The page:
Education and Economic Life

From: The Encyclopedia of Canada's Peoples/South Africans/Clifford J. Jansen

The mother tongue of more than 90 percent of White South Africans in Canada is English, and 98 percent speak it at home. The mother tongue is English for only 60 percent of visible-minority South Africans, but 85 percent speak it at home. A sizable number of South Africans also speak Chinese, Portuguese, Gujarati, or Hindi in addition to English. Less than 1 percent of South Africans are unable to converse in one of Canada’s official languages. In this respect, South Africans have fewer language problems than many other immigrant groups on arriving in Canada.

Because Canadian immigration policy selected individuals with high levels of education and job skills, South Africans were generally well educated and had professional training. According to the 1991 Canadian census, 31 percent of White South African immigrants had university degrees and a further 16 percent had some university education, while these proportions were also quite high (25 percent and 17 percent) among non-White South Africans. For the total Canadian population, in comparison, the proportions were only 11 percent and 9 percent. The fact that such a high percentage of non-White immigrants had advanced levels of education is all the more remarkable because educational opportunities were very unequal for the different races in South Africa. Non-Whites who achieved any level of education did so despite the barriers created by the apartheid regime, and as a result of individual and family sacrifices.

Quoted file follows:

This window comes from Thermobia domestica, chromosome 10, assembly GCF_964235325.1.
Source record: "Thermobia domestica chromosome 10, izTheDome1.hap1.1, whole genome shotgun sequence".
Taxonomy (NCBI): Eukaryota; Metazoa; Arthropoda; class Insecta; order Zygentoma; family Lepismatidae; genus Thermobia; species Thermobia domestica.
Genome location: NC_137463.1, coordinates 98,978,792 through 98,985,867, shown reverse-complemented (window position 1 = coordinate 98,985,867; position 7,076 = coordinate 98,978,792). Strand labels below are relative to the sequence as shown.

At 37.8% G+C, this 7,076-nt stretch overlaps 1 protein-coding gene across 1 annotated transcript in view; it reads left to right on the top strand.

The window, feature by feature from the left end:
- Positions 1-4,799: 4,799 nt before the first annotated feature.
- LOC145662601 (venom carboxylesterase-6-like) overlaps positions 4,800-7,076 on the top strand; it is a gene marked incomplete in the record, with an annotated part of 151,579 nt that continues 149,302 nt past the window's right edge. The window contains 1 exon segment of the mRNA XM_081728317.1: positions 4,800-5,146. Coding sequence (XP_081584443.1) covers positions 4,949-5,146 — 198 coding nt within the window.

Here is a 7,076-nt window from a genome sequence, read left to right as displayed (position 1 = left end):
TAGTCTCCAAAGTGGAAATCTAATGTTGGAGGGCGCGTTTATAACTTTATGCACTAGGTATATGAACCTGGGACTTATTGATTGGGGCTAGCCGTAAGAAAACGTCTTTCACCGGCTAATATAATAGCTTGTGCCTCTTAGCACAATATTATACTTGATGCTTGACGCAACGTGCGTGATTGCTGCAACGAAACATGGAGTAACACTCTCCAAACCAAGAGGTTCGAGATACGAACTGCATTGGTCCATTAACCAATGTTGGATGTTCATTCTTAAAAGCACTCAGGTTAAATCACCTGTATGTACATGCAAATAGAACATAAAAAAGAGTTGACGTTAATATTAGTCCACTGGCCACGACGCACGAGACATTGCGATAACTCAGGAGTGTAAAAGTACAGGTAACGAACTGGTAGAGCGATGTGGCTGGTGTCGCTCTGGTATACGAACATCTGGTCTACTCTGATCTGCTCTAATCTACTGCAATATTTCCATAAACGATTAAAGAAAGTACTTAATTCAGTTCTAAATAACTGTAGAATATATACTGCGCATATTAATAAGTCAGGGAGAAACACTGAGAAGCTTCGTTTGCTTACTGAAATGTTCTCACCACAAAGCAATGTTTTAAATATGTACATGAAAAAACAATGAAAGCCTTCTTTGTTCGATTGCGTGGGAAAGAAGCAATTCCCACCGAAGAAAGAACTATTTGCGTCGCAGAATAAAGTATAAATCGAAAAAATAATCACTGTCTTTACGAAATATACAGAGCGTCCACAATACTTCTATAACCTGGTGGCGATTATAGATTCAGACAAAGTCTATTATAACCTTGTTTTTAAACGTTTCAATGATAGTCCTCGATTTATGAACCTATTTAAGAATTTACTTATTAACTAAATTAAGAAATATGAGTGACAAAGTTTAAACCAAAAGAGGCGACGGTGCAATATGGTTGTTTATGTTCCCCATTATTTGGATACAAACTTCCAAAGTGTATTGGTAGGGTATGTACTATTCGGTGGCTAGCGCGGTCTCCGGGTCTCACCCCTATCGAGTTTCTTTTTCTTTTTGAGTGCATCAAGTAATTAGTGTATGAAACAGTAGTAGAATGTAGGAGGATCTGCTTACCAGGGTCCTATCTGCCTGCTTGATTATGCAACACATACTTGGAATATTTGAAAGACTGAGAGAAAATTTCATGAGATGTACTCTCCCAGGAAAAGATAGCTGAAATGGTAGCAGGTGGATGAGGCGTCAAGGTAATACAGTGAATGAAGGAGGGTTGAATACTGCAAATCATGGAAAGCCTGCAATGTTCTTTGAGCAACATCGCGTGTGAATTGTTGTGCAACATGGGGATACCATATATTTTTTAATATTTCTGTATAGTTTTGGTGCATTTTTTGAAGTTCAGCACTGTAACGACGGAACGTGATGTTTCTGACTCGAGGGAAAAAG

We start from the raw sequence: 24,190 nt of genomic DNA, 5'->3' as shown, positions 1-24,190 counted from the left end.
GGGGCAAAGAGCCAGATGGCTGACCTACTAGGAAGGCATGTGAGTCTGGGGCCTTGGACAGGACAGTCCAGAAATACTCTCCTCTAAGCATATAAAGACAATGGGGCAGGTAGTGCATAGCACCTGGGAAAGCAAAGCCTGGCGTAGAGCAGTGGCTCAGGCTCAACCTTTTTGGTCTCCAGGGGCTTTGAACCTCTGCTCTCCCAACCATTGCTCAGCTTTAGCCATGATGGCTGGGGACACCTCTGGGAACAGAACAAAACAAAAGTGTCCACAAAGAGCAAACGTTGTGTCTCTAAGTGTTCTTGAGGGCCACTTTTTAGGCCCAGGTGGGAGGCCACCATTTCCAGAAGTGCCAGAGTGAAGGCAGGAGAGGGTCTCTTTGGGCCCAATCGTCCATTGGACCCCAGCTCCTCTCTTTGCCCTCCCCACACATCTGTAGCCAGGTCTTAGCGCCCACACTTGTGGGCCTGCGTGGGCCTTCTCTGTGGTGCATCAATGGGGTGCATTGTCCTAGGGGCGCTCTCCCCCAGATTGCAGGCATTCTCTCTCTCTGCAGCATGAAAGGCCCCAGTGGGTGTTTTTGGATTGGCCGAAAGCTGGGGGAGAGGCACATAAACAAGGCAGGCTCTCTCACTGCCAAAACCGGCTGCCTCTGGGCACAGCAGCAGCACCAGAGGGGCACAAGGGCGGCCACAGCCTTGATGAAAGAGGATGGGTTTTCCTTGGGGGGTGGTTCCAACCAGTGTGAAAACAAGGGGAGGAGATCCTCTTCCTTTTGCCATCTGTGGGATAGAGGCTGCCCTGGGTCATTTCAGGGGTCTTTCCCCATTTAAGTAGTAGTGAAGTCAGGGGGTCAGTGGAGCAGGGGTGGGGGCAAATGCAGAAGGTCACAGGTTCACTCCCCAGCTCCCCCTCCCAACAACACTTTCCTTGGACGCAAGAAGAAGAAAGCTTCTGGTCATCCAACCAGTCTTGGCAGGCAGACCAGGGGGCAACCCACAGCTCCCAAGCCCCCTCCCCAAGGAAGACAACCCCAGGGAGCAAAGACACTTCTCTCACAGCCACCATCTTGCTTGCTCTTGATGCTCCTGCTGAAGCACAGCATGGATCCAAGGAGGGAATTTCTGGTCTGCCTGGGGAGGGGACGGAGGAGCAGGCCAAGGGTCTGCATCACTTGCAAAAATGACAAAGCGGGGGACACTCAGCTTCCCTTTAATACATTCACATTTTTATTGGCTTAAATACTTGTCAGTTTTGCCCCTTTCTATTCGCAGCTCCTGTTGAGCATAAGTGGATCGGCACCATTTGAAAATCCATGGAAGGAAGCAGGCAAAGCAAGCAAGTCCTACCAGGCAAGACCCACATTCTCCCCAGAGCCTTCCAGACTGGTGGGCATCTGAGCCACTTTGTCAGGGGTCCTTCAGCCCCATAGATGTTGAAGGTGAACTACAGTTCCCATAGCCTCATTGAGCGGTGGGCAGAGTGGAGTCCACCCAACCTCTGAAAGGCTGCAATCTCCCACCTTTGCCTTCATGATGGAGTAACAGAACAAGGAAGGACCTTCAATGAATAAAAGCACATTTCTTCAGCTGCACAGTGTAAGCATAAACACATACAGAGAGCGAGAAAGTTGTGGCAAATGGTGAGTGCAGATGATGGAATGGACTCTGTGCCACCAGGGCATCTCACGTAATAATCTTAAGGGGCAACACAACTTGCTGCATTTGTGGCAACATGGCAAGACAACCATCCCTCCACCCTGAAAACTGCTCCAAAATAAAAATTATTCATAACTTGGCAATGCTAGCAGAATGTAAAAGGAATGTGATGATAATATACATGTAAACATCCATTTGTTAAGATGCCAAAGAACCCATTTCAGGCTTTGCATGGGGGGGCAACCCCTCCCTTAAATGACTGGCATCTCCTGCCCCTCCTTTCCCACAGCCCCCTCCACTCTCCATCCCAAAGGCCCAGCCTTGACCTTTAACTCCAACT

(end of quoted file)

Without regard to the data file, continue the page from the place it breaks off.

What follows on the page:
South African immigrants to Canada were also highly qualified for the job market. South African men had professional training in engineering, applied science and technology, commerce, management, business administration, and the health professions, while women had training principally in commerce, the health professions, and education. Most South African men found jobs in management, sales, and medicine/health, while women were concentrated in clerical jobs, management, and medicine/health.

In 1991 the unemployment rate for males was 11 percent for all Canadians, compared with 7 percent for White South Africans and 10 percent for non-Whites. For females these rates were 11 percent for all Canadians and 10 percent, respectively, for both White and non-White South Africans. While the full-time employment incomes of males and females in Canada as a whole were $29,254 and $20,293, the corresponding figures for White South Africans were $58,516 and $32,085, and for visible non-Whites $41,699 and $26,478.